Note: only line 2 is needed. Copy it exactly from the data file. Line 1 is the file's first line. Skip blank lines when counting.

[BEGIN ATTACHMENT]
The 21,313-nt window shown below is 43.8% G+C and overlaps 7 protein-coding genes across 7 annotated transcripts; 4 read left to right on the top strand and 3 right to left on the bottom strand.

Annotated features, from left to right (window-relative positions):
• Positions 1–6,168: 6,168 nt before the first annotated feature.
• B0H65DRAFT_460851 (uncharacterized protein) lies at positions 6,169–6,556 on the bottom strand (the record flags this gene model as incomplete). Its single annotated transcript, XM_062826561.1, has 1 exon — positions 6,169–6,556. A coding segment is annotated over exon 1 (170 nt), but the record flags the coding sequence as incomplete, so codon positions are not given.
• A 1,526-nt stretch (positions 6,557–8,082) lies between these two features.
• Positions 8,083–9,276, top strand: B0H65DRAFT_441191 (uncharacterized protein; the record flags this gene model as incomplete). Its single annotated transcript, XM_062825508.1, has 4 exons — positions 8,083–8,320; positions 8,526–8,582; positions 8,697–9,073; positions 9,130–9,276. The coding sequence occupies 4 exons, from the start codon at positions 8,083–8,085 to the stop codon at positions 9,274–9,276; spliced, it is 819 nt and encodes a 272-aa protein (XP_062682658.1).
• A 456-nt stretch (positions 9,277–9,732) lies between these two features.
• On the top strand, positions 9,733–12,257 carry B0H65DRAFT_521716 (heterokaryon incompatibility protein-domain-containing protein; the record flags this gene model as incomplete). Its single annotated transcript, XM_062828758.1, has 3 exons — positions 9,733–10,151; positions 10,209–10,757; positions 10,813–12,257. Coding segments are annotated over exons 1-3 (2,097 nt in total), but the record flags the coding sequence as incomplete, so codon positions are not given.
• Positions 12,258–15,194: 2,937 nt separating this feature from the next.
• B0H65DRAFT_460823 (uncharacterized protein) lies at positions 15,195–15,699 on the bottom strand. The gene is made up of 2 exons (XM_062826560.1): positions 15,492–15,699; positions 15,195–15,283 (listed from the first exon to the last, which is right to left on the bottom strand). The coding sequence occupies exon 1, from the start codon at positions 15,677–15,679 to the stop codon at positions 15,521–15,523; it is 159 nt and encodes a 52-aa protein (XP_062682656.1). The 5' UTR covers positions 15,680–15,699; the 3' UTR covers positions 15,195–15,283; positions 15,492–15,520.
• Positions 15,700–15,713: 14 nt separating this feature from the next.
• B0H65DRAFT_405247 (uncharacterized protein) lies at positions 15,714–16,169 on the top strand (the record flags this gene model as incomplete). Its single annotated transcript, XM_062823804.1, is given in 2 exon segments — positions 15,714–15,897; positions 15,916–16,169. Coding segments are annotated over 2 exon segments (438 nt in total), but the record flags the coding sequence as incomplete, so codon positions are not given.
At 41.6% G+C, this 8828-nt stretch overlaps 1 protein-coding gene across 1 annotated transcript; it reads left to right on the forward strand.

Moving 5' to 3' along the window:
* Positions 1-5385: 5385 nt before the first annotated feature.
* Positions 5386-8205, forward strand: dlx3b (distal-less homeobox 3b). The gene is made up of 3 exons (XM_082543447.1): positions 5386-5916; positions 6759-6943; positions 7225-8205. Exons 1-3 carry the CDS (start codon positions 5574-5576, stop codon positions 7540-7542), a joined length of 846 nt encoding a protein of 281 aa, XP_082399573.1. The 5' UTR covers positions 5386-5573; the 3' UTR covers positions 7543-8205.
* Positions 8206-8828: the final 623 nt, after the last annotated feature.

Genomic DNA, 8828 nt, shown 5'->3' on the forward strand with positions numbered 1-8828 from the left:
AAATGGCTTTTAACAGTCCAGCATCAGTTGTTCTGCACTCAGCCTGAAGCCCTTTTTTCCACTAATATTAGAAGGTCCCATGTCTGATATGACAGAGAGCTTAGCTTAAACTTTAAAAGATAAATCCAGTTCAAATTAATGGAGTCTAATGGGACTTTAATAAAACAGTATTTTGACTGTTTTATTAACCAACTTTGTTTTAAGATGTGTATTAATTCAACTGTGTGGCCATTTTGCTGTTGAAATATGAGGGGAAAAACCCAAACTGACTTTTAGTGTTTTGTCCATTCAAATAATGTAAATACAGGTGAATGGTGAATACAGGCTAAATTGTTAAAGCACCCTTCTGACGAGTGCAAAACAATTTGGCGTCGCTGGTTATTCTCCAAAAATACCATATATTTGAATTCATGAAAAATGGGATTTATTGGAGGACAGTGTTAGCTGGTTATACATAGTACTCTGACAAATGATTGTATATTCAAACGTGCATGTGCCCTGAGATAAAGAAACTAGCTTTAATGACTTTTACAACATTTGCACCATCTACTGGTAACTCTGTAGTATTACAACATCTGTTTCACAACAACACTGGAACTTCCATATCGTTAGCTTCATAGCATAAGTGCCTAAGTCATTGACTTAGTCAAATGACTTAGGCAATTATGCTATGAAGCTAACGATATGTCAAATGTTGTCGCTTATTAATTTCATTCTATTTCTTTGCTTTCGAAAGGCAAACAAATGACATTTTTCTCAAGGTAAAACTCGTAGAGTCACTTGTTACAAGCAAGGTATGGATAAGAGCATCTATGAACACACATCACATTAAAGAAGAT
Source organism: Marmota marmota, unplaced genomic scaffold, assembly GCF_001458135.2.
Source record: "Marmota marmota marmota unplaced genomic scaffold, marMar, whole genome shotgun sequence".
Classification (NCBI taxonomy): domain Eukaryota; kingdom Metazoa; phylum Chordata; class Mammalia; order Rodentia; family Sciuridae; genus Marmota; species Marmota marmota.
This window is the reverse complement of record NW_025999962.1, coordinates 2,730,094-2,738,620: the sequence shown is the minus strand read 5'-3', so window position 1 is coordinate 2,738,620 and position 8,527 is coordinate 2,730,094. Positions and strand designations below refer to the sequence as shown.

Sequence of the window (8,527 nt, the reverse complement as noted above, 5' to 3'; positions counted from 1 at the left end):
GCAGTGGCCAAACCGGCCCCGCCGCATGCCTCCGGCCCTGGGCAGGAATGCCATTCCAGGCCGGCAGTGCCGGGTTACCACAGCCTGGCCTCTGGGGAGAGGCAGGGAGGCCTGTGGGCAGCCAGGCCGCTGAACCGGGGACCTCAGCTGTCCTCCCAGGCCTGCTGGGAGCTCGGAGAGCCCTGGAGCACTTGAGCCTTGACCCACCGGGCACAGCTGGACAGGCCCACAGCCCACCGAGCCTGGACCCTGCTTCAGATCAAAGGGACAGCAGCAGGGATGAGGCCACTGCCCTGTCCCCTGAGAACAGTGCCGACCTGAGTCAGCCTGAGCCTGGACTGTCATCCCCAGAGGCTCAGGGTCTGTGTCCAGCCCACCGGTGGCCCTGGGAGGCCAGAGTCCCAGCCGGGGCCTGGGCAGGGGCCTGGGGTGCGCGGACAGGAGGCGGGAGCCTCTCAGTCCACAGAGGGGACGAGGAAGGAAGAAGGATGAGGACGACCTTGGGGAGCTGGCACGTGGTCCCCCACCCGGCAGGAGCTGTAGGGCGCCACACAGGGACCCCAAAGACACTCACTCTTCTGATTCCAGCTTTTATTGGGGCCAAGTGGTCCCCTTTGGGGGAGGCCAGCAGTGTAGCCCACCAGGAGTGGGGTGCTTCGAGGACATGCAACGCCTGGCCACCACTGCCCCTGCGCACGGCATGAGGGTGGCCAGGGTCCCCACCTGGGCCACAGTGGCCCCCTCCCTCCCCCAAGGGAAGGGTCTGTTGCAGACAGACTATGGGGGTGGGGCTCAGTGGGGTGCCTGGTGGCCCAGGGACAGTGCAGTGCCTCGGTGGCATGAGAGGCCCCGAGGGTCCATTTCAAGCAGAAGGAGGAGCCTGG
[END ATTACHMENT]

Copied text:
Annotated features, from left to right (window-relative positions):